Patreon’s new service fee spurs concern that creators will lose patrons [updated]

Update: After the negative reaction from Patreon creators, the company updated its blog post about the fee change with a more detailed explanation of how it will supposedly ease confusion over payments. Judging from the response on Twitter, however, many creators feel Patreon hasn’t adequately addressed how the changes will affect their patrons, who are, after all, the people pledging money.

Patreon announced a new service fee policy that it says will help creators keep more money, but many are worried because they believe it will instead discourage their patrons from pledging.

The crowdfunding platform for artists currently takes a fee of 5% (creators also pay fees charged by payment processors like Stripe or PayPal) from each pledge. That changes on December 18, when patrons will start paying 2.9% plus 35 cents for each individual pledge, according to Patreon’s product update page.

For patrons who back per-post creators, the 2.9% plus 35 cents service fee will be added to all paid posts. Creators don’t have the option to cover or remove service fees from their pledges.

Patreon says the reasoning behind its new policy is to let creators keep a larger cut of each pledge. “With this update, creators will now take home exactly 95% of each pledge with no additional fees,” the company explained on its update page. “In the past, a creator’s income on Patreon varied because of processing fees every month. They could lose anywhere from 7-15% of their earnings to these fees. This means creators actually took home a lower percentage of pledges than their patrons may have realized.”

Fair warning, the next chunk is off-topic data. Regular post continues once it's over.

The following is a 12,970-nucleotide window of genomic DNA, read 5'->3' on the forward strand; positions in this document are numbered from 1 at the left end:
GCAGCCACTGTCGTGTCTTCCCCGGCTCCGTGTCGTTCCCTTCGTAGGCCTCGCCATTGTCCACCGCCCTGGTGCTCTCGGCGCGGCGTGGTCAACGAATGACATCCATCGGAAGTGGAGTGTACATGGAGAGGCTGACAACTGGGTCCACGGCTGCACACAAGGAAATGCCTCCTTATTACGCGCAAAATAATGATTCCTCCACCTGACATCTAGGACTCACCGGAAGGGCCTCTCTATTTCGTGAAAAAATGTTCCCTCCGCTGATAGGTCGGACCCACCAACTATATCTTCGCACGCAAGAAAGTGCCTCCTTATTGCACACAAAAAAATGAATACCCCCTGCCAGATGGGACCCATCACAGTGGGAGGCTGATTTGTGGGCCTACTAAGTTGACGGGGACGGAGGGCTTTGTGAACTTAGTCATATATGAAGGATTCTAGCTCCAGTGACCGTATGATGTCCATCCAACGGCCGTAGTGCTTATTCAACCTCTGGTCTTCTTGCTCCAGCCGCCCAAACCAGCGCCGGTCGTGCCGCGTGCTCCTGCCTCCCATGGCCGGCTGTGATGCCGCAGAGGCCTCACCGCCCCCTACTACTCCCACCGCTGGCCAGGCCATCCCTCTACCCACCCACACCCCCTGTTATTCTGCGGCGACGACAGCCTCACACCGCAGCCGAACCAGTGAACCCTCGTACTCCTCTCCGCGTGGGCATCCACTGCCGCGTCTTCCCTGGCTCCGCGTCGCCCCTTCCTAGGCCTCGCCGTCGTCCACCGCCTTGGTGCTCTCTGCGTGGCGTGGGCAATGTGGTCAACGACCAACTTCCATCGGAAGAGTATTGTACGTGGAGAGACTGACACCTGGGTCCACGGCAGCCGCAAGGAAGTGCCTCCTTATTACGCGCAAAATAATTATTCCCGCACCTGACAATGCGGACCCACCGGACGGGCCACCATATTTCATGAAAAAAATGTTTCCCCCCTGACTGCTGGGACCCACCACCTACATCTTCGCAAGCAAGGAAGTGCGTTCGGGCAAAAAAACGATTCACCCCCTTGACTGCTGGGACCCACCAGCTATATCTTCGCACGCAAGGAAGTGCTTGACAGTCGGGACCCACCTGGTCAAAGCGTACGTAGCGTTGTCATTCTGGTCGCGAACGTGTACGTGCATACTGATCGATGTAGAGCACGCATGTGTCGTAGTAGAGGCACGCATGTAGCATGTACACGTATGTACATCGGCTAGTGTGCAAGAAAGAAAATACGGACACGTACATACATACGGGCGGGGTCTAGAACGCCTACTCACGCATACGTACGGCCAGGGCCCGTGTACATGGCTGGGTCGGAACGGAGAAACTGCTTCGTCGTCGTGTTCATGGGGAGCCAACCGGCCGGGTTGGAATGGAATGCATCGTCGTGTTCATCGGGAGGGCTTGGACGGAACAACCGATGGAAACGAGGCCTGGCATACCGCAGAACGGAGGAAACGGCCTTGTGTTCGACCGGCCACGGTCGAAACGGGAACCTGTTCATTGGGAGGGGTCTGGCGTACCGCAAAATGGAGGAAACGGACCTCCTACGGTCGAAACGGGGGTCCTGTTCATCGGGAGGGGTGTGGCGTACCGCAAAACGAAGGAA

It added that “Creators often take home a lower percentage of their Patreon income than patrons may realize. Standardizing our fees across the board provides consistent expectations and more money for creators on Patreon.”

Many Patreon creators, however, quickly criticized the change, arguing that it will turn away patrons, particularly people who prefer to pledge small amounts to multiple creators.

For example, comic artist Gibson Twist said on Twitter that he expects to lose many backers because the new fees will increase most of their current pledges by more than a third. Twist added that as a patron himself, his own charges will also climb significantly if he needs to add 35 cents every time he makes a pledge.

Some pretty troubling news from @Patreon about changes in how they charge Patrons. I’m going to lose a lot of my backers over this. Still looking into it, but I’m very unhappy about this.

— Gibson Twist (@GibsonTwist) December 6, 2017

 

Still a little bewildered that it’s real, but they’re now going to add an additional 35 to the cost of every pledge, plus another 2.9%, which will increase most of my Patrons’ pledges by more than a third. I wouldn’t pay that, I wouldn’t expect anyone else to either.

— Gibson Twist (@GibsonTwist) December 6, 2017

 

They’re trying to sell it to us as “You get a bigger % of the money!” but a bigger percentage of less money isn’t a selling point. Also, are we not supposed to notice the huge spike in how much Patreon takes of my supporters’ coin? Is this right?

— Gibson Twist (@GibsonTwist) December 6, 2017

 

They’re trying to sell it to us as “You get a bigger % of the money!” but a bigger percentage of less money isn’t a selling point. Also, are we not supposed to notice the huge spike in how much Patreon takes of my supporters’ coin? Is this right?

— Gibson Twist (@GibsonTwist) December 6, 2017